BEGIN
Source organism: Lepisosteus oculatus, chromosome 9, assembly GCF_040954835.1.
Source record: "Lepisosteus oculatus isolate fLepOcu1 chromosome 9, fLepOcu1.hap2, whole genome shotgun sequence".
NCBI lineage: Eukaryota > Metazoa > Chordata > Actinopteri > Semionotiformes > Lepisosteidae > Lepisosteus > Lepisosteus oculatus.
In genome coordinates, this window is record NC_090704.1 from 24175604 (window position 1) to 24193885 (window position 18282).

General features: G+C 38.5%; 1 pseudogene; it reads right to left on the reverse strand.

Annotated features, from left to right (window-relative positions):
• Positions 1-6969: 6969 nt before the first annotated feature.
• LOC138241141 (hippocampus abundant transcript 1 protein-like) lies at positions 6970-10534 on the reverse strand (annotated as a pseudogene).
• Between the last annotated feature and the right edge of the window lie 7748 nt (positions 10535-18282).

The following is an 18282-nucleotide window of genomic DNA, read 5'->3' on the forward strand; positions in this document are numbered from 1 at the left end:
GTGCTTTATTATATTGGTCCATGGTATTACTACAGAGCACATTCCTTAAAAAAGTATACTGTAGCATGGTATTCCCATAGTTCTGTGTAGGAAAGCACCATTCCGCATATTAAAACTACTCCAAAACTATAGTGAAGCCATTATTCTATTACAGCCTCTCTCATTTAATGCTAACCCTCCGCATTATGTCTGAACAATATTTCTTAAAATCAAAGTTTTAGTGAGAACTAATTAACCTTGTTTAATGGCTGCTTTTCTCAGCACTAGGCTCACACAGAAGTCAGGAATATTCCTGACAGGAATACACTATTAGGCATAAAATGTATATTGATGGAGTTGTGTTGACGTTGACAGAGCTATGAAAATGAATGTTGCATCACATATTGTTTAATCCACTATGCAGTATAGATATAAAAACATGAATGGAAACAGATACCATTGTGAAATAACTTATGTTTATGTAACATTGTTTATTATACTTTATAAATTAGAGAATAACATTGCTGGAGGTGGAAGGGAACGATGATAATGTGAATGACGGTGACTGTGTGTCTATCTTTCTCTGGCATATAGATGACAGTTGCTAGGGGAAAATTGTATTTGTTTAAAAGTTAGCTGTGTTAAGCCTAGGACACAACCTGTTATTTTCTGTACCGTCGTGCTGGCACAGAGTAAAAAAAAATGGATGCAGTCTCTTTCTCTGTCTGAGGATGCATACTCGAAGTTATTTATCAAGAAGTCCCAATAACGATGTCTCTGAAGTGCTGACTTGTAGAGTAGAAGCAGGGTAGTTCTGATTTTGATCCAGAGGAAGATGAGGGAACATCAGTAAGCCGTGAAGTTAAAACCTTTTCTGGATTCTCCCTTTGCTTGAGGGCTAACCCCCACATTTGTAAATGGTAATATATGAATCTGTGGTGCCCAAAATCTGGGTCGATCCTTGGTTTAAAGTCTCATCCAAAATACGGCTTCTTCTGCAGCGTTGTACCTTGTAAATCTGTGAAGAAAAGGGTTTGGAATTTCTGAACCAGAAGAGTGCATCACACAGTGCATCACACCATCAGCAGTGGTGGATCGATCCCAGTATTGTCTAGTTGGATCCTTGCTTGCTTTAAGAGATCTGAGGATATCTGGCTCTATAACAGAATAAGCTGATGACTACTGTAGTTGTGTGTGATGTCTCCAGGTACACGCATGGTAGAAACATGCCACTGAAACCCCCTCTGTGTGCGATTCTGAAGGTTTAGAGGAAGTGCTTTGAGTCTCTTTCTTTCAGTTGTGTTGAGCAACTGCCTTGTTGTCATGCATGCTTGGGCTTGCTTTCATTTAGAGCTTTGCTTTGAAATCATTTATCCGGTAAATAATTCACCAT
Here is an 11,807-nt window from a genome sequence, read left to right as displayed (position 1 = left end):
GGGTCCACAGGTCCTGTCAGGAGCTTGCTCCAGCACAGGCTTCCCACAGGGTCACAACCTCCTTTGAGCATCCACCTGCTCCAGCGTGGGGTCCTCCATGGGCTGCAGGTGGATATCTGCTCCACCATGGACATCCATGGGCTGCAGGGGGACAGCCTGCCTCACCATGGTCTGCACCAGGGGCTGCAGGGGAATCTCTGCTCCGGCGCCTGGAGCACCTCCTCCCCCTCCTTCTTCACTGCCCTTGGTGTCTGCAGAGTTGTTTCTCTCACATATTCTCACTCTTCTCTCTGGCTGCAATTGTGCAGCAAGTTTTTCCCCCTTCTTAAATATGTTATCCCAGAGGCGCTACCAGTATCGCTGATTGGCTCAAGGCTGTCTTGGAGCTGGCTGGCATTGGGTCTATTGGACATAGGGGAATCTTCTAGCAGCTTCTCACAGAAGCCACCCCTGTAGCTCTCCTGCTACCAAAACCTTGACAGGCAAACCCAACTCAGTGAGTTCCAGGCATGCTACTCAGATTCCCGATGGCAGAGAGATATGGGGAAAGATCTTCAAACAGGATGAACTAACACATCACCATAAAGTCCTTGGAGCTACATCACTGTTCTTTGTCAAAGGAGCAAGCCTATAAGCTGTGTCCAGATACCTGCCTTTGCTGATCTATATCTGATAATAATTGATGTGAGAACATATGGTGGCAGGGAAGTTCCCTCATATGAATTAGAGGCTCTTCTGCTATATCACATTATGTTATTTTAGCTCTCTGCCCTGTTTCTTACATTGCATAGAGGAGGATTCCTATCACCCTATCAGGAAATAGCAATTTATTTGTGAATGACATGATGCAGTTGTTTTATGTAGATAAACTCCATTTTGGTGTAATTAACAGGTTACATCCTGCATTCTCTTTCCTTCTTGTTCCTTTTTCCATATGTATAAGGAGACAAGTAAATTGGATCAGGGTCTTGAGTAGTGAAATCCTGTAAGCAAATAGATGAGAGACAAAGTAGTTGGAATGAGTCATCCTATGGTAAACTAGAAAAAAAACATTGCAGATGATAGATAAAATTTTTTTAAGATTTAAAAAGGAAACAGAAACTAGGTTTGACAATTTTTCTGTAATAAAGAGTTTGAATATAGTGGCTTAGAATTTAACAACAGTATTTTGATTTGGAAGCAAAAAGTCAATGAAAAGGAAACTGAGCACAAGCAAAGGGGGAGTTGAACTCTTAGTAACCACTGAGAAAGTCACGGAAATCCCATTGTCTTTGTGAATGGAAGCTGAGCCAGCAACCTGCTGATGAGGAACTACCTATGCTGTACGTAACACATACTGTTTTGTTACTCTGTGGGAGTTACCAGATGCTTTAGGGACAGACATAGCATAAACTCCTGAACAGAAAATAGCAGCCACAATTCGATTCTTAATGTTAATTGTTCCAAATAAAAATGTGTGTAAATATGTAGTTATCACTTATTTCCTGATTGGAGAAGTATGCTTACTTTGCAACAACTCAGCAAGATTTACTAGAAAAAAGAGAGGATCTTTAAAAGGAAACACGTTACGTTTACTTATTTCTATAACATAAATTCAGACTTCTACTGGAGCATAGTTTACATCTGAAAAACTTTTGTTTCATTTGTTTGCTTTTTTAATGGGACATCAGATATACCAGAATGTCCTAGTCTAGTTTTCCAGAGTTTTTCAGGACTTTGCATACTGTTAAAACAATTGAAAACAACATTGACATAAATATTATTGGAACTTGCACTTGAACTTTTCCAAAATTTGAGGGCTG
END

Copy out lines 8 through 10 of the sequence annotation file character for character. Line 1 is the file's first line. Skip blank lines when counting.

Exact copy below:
• LOC138241141 (hippocampus abundant transcript 1 protein-like) lies at positions 6970-10534 on the reverse strand (annotated as a pseudogene).
• Between the last annotated feature and the right edge of the window lie 7748 nt (positions 10535-18282).

The following is an 18282-nucleotide window of genomic DNA, read 5'->3' on the forward strand; positions in this document are numbered from 1 at the left end: